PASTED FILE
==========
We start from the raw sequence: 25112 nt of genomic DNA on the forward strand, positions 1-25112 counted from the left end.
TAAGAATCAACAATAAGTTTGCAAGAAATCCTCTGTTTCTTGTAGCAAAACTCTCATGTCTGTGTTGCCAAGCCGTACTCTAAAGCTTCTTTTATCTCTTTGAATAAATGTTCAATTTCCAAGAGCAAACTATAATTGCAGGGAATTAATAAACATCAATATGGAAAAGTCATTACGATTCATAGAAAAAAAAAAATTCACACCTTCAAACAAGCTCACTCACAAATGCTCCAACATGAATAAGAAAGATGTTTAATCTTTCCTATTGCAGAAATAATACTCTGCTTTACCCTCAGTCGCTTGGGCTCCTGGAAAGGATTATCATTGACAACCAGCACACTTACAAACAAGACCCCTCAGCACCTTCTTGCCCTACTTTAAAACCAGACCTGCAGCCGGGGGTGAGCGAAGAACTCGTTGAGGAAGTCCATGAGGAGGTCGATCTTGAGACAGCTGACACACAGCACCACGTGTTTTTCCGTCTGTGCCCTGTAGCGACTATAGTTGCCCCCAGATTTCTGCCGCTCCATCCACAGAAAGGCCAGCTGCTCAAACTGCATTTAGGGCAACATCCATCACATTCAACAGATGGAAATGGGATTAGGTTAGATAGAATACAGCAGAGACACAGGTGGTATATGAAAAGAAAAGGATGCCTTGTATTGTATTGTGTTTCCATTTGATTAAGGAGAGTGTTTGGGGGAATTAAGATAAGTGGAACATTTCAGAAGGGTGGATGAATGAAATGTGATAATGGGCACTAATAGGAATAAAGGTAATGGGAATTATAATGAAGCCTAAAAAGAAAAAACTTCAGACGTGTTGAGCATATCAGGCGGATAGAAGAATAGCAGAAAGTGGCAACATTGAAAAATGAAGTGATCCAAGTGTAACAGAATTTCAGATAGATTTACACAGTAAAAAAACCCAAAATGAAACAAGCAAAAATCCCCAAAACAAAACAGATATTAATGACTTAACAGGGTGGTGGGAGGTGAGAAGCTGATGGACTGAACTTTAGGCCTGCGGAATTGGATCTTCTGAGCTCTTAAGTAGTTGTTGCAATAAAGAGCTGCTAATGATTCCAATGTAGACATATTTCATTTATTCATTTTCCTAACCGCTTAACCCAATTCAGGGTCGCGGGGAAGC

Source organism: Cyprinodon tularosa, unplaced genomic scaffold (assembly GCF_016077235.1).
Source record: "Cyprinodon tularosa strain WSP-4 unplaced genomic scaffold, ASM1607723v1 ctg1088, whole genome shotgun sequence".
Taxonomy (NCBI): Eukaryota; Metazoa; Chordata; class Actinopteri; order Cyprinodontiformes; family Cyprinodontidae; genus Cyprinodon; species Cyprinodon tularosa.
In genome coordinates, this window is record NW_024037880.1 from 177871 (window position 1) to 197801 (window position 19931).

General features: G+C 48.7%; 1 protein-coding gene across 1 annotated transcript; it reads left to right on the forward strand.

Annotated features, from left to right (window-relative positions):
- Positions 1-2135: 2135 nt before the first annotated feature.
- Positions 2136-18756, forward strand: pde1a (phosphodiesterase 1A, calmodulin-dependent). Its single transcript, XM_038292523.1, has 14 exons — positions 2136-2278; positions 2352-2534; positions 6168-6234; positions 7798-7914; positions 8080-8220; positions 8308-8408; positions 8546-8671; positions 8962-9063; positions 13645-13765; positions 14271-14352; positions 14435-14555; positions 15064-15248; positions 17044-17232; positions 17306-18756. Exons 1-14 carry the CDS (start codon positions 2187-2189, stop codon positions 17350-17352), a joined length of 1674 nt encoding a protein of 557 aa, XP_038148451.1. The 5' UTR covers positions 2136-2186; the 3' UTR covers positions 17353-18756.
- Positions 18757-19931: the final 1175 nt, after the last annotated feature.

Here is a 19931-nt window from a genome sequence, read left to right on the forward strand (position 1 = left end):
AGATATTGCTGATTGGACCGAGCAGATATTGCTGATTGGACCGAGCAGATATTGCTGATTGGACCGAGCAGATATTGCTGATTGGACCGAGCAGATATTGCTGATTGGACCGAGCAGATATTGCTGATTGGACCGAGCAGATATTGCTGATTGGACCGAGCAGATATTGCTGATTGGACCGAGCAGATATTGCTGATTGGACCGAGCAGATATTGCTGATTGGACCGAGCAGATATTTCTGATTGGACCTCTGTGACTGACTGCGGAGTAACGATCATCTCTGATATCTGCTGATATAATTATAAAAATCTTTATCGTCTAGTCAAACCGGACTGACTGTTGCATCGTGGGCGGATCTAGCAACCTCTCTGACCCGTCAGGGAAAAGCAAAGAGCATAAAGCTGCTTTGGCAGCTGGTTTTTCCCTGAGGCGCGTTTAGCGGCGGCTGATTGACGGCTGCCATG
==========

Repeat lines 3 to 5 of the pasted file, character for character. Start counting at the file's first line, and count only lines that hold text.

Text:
Source organism: Cyprinodon tularosa, unplaced genomic scaffold (assembly GCF_016077235.1).
Source record: "Cyprinodon tularosa strain WSP-4 unplaced genomic scaffold, ASM1607723v1 ctg1088, whole genome shotgun sequence".
Taxonomy (NCBI): Eukaryota; Metazoa; Chordata; class Actinopteri; order Cyprinodontiformes; family Cyprinodontidae; genus Cyprinodon; species Cyprinodon tularosa.